WHEN DROPPED INTO a massive field with thousands of seemingly likeminded music enthusiasts for several days, one must either embrace the blunt reality of outdoor festivals—by removing one's shirt and taking a handful of parking lot-purchased mushrooms—or at least pretend to. Given this publication's inability to reimburse its staff for hallucinogenic expenses, I decided to go with pretending.


During a harmony-rich set from buzzing folksters Mumford & Sons, a nearby fan screamed for the band, paused, and then dramatically crumpled to the ground. This either crowns Mumford & Sons as the leaders of a new Beatlemania, or illustrates the importance of proper hydration on a warm day. Such levels of knee-buckling fandom were not received by cumbersome rock act Brad, whose midday set on the largest stage was either the result of backroom nepotism or a deliberate guerilla marketing scheme to funnel people over to the competing stage to witness a blistering show from Portugal. The Man, who kept the sun-drenched crowd enthralled with an expansive array of material.

Portland's Nurses debuted new material and made the case that their off-kilter sunny pop should always be performed outdoors. Meanwhile, Broken Social Scene's finely perfected rock anthems took advantage of the large stage, filtering in a revolving door of members and borrowed musicians (including the National's horn section). Speaking of, the National seized the opportunity to recklessly engage in onstage behavior you'd never expect from such a restrained bunch. Dressed to the nines, the New York band torched through material from Boxer and High Violet while singer Matt Berninger took a dip in the crowd, emerging from the sea of outstretched hands with dress coat and tie perfectly intact.


Onetime muse for Tricky, Martina Topley Bird was filed away on a small stage during the early afternoon while most of the crowd was still blearily trickling in from the vast camp cities speckling the horizon. A true festival highlight, Bird nobly battled to be heard against the ricocheting clatter of neighboring stages as she playfully looped vocals, toy drums, and beatboxed rhythm. Her flowing red prom dress made her a beacon in the monochromatic swath of gray clouds that engulfed the Gorge. Meanwhile, the Tallest Man on Earth would have been easier to spot onstage if he weren't the shortest man in Sweden and surrounded by a few thousand eager fans, but his inspired cover of Paul Simon's "Graceland" has never sounded better.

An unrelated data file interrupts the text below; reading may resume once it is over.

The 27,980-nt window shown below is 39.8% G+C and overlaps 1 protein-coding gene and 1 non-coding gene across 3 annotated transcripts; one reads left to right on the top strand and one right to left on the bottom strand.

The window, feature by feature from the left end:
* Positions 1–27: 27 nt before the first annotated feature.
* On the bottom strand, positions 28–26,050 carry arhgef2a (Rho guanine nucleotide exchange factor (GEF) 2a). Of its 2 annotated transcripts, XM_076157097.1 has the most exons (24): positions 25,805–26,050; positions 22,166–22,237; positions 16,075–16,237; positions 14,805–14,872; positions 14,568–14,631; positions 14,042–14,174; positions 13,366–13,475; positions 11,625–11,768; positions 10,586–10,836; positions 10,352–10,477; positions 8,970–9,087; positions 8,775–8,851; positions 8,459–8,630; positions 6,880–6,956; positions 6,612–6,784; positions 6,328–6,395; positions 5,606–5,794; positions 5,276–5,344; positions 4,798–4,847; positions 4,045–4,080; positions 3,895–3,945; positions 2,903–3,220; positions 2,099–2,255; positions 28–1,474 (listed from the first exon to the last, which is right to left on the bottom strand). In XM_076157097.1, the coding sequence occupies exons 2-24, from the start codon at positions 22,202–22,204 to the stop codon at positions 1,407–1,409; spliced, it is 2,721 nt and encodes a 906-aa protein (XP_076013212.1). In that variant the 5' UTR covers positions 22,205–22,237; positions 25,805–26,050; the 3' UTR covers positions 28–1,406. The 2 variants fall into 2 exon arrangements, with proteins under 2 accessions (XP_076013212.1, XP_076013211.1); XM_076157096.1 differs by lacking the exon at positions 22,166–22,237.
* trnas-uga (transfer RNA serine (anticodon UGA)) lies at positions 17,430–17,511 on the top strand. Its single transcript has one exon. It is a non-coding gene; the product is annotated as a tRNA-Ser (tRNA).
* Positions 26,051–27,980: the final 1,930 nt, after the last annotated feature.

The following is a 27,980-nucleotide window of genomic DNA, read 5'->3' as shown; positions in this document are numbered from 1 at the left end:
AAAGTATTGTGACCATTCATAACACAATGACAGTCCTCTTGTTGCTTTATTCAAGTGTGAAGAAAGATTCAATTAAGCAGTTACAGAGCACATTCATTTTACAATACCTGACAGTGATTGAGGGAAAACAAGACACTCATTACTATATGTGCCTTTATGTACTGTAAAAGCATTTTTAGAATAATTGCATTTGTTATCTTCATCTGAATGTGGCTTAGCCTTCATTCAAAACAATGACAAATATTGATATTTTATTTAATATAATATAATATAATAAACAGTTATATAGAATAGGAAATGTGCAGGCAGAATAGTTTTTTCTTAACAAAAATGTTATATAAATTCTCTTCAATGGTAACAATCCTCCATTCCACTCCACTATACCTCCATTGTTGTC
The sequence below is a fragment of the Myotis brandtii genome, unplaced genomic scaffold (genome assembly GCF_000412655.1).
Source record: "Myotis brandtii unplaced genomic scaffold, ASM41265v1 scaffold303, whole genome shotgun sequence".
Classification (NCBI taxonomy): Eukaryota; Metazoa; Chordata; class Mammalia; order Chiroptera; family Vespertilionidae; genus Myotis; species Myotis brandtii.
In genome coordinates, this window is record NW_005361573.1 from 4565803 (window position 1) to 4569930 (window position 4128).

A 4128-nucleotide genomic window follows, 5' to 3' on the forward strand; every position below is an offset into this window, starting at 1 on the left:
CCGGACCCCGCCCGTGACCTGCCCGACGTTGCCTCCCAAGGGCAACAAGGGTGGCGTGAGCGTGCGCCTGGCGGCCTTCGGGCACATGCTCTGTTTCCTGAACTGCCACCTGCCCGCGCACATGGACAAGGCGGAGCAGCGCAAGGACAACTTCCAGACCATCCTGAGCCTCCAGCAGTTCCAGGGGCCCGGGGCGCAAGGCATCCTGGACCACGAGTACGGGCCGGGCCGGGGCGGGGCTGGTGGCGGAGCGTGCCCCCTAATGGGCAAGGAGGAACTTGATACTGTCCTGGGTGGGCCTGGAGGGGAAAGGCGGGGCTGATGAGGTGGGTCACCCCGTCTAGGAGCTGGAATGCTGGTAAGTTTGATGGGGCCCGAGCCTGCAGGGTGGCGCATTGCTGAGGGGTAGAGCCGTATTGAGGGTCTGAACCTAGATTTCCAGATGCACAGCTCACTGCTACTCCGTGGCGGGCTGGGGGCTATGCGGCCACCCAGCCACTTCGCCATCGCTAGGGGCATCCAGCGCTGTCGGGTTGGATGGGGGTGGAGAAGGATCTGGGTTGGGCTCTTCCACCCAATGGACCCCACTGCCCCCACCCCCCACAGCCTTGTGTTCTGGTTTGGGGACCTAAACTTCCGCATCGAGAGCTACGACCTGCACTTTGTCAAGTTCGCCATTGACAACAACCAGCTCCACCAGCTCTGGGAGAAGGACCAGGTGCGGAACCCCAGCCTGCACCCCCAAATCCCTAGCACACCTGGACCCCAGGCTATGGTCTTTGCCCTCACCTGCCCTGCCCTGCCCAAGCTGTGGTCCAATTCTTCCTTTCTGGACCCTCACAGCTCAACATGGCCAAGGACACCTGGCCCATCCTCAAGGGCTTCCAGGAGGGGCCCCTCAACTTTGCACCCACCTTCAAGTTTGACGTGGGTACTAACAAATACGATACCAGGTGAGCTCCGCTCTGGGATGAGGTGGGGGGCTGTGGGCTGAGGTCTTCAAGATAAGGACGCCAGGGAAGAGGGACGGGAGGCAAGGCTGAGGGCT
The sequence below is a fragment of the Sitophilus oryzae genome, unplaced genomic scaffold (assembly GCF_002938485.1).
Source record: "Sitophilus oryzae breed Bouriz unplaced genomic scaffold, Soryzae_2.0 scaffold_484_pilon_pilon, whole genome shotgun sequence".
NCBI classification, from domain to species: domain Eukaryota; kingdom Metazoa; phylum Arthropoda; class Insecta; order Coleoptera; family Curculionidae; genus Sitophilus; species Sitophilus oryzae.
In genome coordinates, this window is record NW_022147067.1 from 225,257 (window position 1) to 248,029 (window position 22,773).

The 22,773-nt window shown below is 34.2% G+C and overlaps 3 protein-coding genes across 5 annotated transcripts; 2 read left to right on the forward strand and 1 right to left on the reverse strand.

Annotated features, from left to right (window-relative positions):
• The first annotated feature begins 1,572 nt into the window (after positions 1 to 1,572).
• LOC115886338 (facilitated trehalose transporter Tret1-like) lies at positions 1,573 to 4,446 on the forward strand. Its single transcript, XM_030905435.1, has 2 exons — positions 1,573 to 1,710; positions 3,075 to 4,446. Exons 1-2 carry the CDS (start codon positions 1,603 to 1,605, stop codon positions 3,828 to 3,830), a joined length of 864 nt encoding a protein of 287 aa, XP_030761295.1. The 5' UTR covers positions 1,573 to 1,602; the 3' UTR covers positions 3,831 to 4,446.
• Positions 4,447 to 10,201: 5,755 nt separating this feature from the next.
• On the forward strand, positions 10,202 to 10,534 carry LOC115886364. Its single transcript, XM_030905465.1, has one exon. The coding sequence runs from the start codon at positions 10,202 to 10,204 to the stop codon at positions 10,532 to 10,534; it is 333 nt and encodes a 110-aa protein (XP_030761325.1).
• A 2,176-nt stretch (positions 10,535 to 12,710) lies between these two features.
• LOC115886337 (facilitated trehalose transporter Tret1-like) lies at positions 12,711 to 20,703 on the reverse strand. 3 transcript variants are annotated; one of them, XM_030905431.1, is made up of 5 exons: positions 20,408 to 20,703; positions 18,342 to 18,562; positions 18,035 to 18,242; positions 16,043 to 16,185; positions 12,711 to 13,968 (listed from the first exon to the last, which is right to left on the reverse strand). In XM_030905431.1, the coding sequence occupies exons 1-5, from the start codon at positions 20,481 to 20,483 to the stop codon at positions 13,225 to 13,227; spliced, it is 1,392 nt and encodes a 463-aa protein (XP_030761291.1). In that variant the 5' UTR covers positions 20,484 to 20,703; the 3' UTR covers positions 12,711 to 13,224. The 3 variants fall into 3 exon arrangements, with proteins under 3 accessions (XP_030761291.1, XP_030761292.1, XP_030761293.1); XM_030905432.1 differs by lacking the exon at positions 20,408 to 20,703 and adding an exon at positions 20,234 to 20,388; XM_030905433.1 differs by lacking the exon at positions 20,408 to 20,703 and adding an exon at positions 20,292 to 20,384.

Never known for their onstage abilities, Pavement's reunion was met with complete indifference from the youthful crowd, who streamed for the exits following an absolutely ferocious preceding set from LCD Soundsystem. Stephen Malkmus battled a series of technical difficulties—"Rattled by the Rush" took three attempts to complete—before eventually calling either bassist Mark Ibold or the soundman "pathetic." Either way, it was sort of awkward. Following that, the band gently launched into a long set that mapped their storied career and included rousing versions of "Summer Babe," "Gold Soundz," and "Range Life."


An enthusiastic crowd was quick to cluster on the sloped grass hill for Phantogram's beat-heavy disco pop, a more spirited performance than their Doug Fir show from a few months back. Despite the sheets of rain that blanketed the crowd, dispersed, then returned again, the band was frantic and beaming onstage. That level of excitement was not maintained by old-guard festival band the Drive-By Truckers. It's hard to come to terms with the cold reality that DBT's greatness walked out the door with Jason Isbell in 2007, but weighed down with songs from The Big To-Do, they were an undeniably far cry from their earlier days as the greatest rock act on God's green earth. Meanwhile Passion Pit's jittery digi-pop cacophony delighted the masses, even including an inflatable whale that Michael Angelakos fished from the swarming crowd. Worry not—the inflatable orca was fine, the crowd hoisting the pool toy into the air and carrying it off to safety.